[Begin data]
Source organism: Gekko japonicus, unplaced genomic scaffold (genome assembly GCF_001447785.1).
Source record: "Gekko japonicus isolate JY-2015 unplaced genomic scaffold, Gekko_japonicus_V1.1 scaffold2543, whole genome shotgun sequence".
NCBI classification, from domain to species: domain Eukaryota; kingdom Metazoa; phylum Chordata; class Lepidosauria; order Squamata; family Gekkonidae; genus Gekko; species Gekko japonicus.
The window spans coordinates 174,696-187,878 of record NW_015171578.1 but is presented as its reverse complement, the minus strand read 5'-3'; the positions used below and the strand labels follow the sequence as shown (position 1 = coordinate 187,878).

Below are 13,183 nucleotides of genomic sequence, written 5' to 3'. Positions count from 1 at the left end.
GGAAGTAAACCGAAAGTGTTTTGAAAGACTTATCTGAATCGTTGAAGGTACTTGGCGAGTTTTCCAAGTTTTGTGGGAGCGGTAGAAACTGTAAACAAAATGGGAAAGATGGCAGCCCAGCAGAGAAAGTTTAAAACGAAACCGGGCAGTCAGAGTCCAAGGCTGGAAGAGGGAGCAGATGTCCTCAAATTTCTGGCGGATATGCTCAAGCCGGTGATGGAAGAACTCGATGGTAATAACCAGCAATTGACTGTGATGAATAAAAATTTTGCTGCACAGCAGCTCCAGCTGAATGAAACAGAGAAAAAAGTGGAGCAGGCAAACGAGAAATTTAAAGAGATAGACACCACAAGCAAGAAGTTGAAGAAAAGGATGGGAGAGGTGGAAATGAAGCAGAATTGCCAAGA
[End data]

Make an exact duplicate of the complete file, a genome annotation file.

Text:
Source organism: Gekko japonicus, unplaced genomic scaffold (genome assembly GCF_001447785.1).
Source record: "Gekko japonicus isolate JY-2015 unplaced genomic scaffold, Gekko_japonicus_V1.1 scaffold2543, whole genome shotgun sequence".
NCBI classification, from domain to species: domain Eukaryota; kingdom Metazoa; phylum Chordata; class Lepidosauria; order Squamata; family Gekkonidae; genus Gekko; species Gekko japonicus.
The window spans coordinates 174,696-187,878 of record NW_015171578.1 but is presented as its reverse complement, the minus strand read 5'-3'; the positions used below and the strand labels follow the sequence as shown (position 1 = coordinate 187,878).

Below are 13,183 nucleotides of genomic sequence, written 5' to 3'. Positions count from 1 at the left end.
GGAAGTAAACCGAAAGTGTTTTGAAAGACTTATCTGAATCGTTGAAGGTACTTGGCGAGTTTTCCAAGTTTTGTGGGAGCGGTAGAAACTGTAAACAAAATGGGAAAGATGGCAGCCCAGCAGAGAAAGTTTAAAACGAAACCGGGCAGTCAGAGTCCAAGGCTGGAAGAGGGAGCAGATGTCCTCAAATTTCTGGCGGATATGCTCAAGCCGGTGATGGAAGAACTCGATGGTAATAACCAGCAATTGACTGTGATGAATAAAAATTTTGCTGCACAGCAGCTCCAGCTGAATGAAACAGAGAAAAAAGTGGAGCAGGCAAACGAGAAATTTAAAGAGATAGACACCACAAGCAAGAAGTTGAAGAAAAGGATGGGAGAGGTGGAAATGAAGCAGAATTGCCAAGA